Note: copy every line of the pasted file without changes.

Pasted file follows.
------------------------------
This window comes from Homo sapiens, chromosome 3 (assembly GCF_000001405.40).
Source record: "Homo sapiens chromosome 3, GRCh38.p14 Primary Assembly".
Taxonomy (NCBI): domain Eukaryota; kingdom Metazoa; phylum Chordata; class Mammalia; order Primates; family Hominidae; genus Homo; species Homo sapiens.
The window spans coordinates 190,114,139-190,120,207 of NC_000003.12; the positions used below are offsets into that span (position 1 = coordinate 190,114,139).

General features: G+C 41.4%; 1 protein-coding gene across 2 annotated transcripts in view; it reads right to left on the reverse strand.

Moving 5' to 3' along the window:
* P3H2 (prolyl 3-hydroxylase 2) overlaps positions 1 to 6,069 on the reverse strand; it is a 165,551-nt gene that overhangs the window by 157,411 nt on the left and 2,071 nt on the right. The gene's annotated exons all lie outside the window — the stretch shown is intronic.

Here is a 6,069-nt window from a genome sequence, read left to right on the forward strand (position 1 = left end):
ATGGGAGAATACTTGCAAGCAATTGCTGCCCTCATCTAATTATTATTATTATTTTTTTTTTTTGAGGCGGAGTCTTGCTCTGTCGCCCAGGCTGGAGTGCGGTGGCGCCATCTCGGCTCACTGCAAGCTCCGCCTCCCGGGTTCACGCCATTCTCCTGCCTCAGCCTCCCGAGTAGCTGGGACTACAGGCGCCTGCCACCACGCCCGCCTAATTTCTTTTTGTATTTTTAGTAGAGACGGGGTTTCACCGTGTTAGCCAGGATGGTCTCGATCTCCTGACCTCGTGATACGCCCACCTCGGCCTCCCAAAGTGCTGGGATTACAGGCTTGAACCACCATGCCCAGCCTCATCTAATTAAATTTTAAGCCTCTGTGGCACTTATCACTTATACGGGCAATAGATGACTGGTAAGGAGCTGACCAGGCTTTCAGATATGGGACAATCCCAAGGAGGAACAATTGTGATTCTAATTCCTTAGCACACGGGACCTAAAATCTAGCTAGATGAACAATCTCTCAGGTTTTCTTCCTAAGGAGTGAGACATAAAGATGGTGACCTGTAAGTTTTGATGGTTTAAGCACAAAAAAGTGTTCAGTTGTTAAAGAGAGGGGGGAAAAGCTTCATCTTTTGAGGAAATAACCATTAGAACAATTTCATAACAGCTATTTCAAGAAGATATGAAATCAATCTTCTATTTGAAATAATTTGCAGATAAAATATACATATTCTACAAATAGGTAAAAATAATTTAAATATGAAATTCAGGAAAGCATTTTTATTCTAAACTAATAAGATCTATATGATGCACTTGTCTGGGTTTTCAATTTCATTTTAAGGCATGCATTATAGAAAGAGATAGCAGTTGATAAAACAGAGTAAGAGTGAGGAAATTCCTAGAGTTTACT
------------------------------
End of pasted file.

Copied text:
This window comes from Homo sapiens, chromosome 3 (assembly GCF_000001405.40).
Source record: "Homo sapiens chromosome 3, GRCh38.p14 Primary Assembly".
Taxonomy (NCBI): domain Eukaryota; kingdom Metazoa; phylum Chordata; class Mammalia; order Primates; family Hominidae; genus Homo; species Homo sapiens.
The window spans coordinates 190,114,139-190,120,207 of NC_000003.12; the positions used below are offsets into that span (position 1 = coordinate 190,114,139).

General features: G+C 41.4%; 1 protein-coding gene across 2 annotated transcripts in view; it reads right to left on the reverse strand.

Moving 5' to 3' along the window:
* P3H2 (prolyl 3-hydroxylase 2) overlaps positions 1 to 6,069 on the reverse strand; it is a 165,551-nt gene that overhangs the window by 157,411 nt on the left and 2,071 nt on the right. The gene's annotated exons all lie outside the window — the stretch shown is intronic.

Here is a 6,069-nt window from a genome sequence, read left to right on the forward strand (position 1 = left end):
ATGGGAGAATACTTGCAAGCAATTGCTGCCCTCATCTAATTATTATTATTATTTTTTTTTTTTGAGGCGGAGTCTTGCTCTGTCGCCCAGGCTGGAGTGCGGTGGCGCCATCTCGGCTCACTGCAAGCTCCGCCTCCCGGGTTCACGCCATTCTCCTGCCTCAGCCTCCCGAGTAGCTGGGACTACAGGCGCCTGCCACCACGCCCGCCTAATTTCTTTTTGTATTTTTAGTAGAGACGGGGTTTCACCGTGTTAGCCAGGATGGTCTCGATCTCCTGACCTCGTGATACGCCCACCTCGGCCTCCCAAAGTGCTGGGATTACAGGCTTGAACCACCATGCCCAGCCTCATCTAATTAAATTTTAAGCCTCTGTGGCACTTATCACTTATACGGGCAATAGATGACTGGTAAGGAGCTGACCAGGCTTTCAGATATGGGACAATCCCAAGGAGGAACAATTGTGATTCTAATTCCTTAGCACACGGGACCTAAAATCTAGCTAGATGAACAATCTCTCAGGTTTTCTTCCTAAGGAGTGAGACATAAAGATGGTGACCTGTAAGTTTTGATGGTTTAAGCACAAAAAAGTGTTCAGTTGTTAAAGAGAGGGGGGAAAAGCTTCATCTTTTGAGGAAATAACCATTAGAACAATTTCATAACAGCTATTTCAAGAAGATATGAAATCAATCTTCTATTTGAAATAATTTGCAGATAAAATATACATATTCTACAAATAGGTAAAAATAATTTAAATATGAAATTCAGGAAAGCATTTTTATTCTAAACTAATAAGATCTATATGATGCACTTGTCTGGGTTTTCAATTTCATTTTAAGGCATGCATTATAGAAAGAGATAGCAGTTGATAAAACAGAGTAAGAGTGAGGAAATTCCTAGAGTTTACT